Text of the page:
So that’s why at Microsoft we develop the interpretability toolkit.
So here is a toolkit that really helps a data scientist to interpret and explain their model. We put together this toolkit in order to explain machine learning models globally, meaning on older data or locally, on a specific data point, using the really state of art technology, very easy to use.
Second we wanted to incorporate the cutting edge interpretabilty solution, that are developed by Microsoft, but also leverage all of the open source community. So, solution solves with these aspects is very important, and finally, we were able to create a common API and also data structure across the integrated libraries and integrate these will be the Azure services.
InterpretML is end user toolkit that you can find at www.aka.ms/interpretML-toolkit really gives you access into the state of art interpretability techniques through an open and unified UDI, and also provides you a lot of visualization that you can use in order to understand matter, why your model is predicting a specific result. So with this toolkit, you can understand the model. So using the wide range of the explainers and techniques, using a really type of interactive type of a visual. You can also choose algorithms and experiment with different combination of algorithms. You can also explore as a data scientist, a different model attributes, such as for example, if you are more interested in the performers or the global and local features, and you can compare again the different models, multiple models at the same time. So also this are very nice. In order to find more information, and you can again, look at this github repo, and also remember that you can run what if analysis as you manipulate the data and view the impact also of your model. So why did we start this project?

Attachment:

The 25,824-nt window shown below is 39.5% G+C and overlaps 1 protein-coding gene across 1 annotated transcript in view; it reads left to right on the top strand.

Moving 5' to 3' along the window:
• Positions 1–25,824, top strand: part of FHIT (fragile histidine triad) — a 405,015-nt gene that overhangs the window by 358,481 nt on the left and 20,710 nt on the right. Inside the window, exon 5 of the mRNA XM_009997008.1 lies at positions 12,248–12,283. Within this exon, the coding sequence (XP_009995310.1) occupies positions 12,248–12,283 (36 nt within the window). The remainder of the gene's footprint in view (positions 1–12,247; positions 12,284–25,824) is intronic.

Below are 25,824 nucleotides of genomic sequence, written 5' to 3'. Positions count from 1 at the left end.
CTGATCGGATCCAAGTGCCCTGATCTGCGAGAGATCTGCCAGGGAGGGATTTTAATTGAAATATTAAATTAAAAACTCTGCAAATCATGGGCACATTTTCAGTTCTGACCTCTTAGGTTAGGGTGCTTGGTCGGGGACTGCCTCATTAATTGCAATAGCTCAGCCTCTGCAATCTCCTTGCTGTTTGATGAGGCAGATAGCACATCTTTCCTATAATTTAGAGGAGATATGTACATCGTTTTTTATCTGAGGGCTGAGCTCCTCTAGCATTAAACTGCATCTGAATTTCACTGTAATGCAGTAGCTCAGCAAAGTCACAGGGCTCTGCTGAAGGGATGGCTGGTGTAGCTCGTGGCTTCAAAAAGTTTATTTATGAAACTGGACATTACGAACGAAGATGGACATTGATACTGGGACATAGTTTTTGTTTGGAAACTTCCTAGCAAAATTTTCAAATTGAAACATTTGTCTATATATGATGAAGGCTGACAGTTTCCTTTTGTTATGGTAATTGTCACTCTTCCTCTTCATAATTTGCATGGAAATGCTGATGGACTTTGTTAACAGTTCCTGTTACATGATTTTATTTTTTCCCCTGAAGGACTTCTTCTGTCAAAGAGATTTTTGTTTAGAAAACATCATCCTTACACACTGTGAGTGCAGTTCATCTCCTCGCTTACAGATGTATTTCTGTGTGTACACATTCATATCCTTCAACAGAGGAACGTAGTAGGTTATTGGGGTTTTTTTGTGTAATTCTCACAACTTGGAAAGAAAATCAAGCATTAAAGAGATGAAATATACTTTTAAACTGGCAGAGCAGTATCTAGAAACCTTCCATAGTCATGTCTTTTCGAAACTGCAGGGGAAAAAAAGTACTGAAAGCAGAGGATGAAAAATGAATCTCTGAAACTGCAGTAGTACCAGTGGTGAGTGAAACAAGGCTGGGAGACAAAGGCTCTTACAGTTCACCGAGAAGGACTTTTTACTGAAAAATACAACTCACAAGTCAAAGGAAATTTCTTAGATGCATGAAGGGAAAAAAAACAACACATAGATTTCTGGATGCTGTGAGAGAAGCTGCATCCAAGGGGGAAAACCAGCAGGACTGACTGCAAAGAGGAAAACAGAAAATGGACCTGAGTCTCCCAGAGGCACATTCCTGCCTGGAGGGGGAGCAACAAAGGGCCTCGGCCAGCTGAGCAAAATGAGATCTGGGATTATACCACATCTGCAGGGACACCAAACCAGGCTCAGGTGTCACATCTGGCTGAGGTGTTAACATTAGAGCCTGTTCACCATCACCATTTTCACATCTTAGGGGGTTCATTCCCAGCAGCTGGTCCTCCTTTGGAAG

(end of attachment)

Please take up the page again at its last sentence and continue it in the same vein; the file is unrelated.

InterpretML Repo you will see that the interpret community was able to extend interpret and open source python package from Microsoft research, that was used to train interpretable models and helping those to explain a black box system. And in just a few minutes we are going to see also what we mean with a black box system. So the interpret community was able to extend these interpret capability, with additional interpretability techniques and also utility function, to handle also, I would say, the real world data sets and the workflow. So with this package you can train interpretable glass box model and explain black box system. And also you can use this package to understand your model global behavior, or to understand the reason behind each individual prediction.